Investigative Report Suggests Crime Syndicates Are Leveraging Spotify to Launder Money

An explosive investigation by Swedish newspaper Svenska Dagbladet has alleged that regional criminal syndicates are laundering money through a scheme driven by fabricated Spotify popularity. 

Over the course of its investigation, the outlet interviewed anonymous members of participating crime networks and at least one anonymous police investigator. Participants would allegedly exchange fiat currency for Bitcoin and purchase fake streams for their gang-affiliated artists by way of vendors on Telegram. The artificial streams created an aura of legitimacy that would then drive real listeners to explore the music as well, thereby generating incremental revenue.

One million streams in Sweden generates roughly between $3,600 to $5,400 in the U.S. dollar equivalent. One gang member, going on the record anonymously, stated the bot managers "made sure we ended up at the top of the charts."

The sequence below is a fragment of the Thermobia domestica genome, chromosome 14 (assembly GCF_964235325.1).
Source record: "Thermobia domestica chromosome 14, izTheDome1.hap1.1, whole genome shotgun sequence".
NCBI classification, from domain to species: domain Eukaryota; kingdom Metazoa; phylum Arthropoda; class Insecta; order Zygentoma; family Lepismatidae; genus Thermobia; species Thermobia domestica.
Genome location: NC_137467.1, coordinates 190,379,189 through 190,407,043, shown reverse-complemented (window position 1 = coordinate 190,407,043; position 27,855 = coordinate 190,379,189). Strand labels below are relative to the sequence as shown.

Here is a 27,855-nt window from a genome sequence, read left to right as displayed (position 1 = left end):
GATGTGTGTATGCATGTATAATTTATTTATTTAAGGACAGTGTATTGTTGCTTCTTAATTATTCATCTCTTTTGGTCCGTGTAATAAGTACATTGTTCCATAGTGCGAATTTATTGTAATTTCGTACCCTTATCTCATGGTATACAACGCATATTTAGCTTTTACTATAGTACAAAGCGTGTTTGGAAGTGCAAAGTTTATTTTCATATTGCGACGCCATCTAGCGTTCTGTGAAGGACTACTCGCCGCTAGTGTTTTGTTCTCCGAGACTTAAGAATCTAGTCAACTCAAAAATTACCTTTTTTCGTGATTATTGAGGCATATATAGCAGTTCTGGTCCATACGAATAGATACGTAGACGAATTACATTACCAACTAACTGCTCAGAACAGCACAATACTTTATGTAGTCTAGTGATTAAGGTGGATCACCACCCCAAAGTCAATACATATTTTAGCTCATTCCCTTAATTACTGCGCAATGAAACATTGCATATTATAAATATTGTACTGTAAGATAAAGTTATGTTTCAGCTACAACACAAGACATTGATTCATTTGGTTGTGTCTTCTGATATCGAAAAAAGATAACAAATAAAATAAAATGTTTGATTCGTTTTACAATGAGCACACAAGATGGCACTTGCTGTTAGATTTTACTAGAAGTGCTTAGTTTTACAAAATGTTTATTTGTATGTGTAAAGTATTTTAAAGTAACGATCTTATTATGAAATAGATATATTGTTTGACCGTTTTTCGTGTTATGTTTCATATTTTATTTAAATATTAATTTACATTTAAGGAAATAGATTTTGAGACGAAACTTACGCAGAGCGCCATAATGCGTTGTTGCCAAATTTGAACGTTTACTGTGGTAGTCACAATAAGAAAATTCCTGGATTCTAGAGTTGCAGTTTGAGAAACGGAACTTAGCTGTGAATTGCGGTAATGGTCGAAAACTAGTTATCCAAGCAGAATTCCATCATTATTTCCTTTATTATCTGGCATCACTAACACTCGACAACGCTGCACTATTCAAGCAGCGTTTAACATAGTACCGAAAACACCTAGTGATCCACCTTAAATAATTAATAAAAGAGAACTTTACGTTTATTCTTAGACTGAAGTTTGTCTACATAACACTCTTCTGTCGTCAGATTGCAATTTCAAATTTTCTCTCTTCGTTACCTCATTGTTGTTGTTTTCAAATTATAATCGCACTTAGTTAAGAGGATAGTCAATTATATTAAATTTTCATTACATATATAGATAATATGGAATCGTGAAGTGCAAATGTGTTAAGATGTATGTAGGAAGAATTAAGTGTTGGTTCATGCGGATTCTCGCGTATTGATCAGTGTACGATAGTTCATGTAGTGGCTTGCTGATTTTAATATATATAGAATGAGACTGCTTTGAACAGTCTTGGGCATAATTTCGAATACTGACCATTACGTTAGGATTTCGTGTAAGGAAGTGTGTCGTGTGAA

Meanwhile, the anonymous investigator who participated in the publication's report said that Spotify did not respond to his attempts to make the Swedish streaming giant aware of the issue. Issuing a statement, a Spotify representative said the company was unaware of the outreach.

"Manipulated streams are an industry-wide challenge and Spotify has been working hard to address this issue," reads the company's statement, per The Next Web. "That said, Spotify is not aware of any contact by law enforcement concerning the suggestions in the SVD article, nor have our internal teams found anything or been provided with any data or hard evidence that indicates that the platform is being used at scale in the fashion described."

Spotify elaborated and said that their data suggests only 1% of streams across the platform are artificial in nature.

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